Pursuing Authenticity and Visibility:

Developing a Native American Virtual Patient Simulation Scenario for Maternal Health Nursing


Speaker:
Cheryl Wilson, DNP, APRN, ANP-BC, FNP-BC, CNE, CHSE
Francisco A. Jimenez, Ph.D.

Session Overview:
Native American communities are facing major disparities in healthcare compared to any other group in the United States. In addition to suffering higher rates of common chronic diseases and their health programs being historically underfunded, about a quarter of Native Americans also report experiencing discrimination when going to a physician or health clinic (National Congress of American Indians, 2019; National Public Radio et al., 2017). Preparing a culturally competent nursing workforce, with the ability to provide care for Native American patients to reduce health disparities and improve patient outcomes, requires nursing faculty to enhance learning experiences across the curriculum that leverage cultural competency development and foster authentic representation (Farber, 2019; Leavitt et al., 2015).

The use of simulation has proven to be an effective method to improve learners’ cultural sensitivity and cultural competence, understanding, communication, comfort, and confidence when dealing with diverse individuals (Foronda et al., 2018). Research shows that virtual patient simulations, in addition to having a positive impact on applied knowledge and skills, are a modality in which learners apply and practice their clinical reasoning abilities before interacting with real patients (Cook & Triola, 2009, Foronda et al., 2016, Kononowicz et al., 2019). In this presentation, we will illustrate how we partnered with members of a Native American tribe to develop a maternal health virtual patient simulation scenario involving a young mother who is a member of the Turtle Mountain Band of Chippewa. The team focused on involving the community in every step of the process including character creation, name selection, concept art, narrative design, and medically relevant cultural practices. Finally, pilot testing of the scenario involved American Indian and Indigenous pre-licensure baccalaureate nursing students from a program in the Midwest that serves a large population of Native American patients to provide feedback on character authenticity and fidelity.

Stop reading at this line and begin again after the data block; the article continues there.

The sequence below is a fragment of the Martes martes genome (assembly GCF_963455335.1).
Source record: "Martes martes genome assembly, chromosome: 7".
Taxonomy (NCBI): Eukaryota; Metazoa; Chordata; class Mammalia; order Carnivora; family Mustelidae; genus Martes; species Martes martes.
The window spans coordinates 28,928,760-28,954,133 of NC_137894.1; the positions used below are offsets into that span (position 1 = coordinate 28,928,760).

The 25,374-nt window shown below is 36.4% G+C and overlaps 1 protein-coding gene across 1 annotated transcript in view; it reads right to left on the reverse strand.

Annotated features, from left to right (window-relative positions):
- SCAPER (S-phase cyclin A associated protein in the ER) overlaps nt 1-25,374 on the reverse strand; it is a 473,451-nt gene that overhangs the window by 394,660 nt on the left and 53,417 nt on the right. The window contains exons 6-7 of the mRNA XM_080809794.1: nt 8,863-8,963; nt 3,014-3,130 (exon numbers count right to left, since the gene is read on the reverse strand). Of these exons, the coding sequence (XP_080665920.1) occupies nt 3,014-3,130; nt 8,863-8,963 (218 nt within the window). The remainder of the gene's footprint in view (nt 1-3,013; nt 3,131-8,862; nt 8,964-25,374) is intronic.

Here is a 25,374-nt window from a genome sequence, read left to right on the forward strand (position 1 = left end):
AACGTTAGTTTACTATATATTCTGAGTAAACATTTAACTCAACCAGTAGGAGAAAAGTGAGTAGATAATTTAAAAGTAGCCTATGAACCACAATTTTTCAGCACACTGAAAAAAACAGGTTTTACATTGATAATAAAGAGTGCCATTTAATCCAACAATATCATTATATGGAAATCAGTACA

By the end of this presentation, the learner will:

  1. Understand the steps involved in developing a culturally appropriate Native American patient scenario 
  2. Understand the importance of community involvement in patient case development 
  3. Understand the background for selection of cultures to highlight in patient case development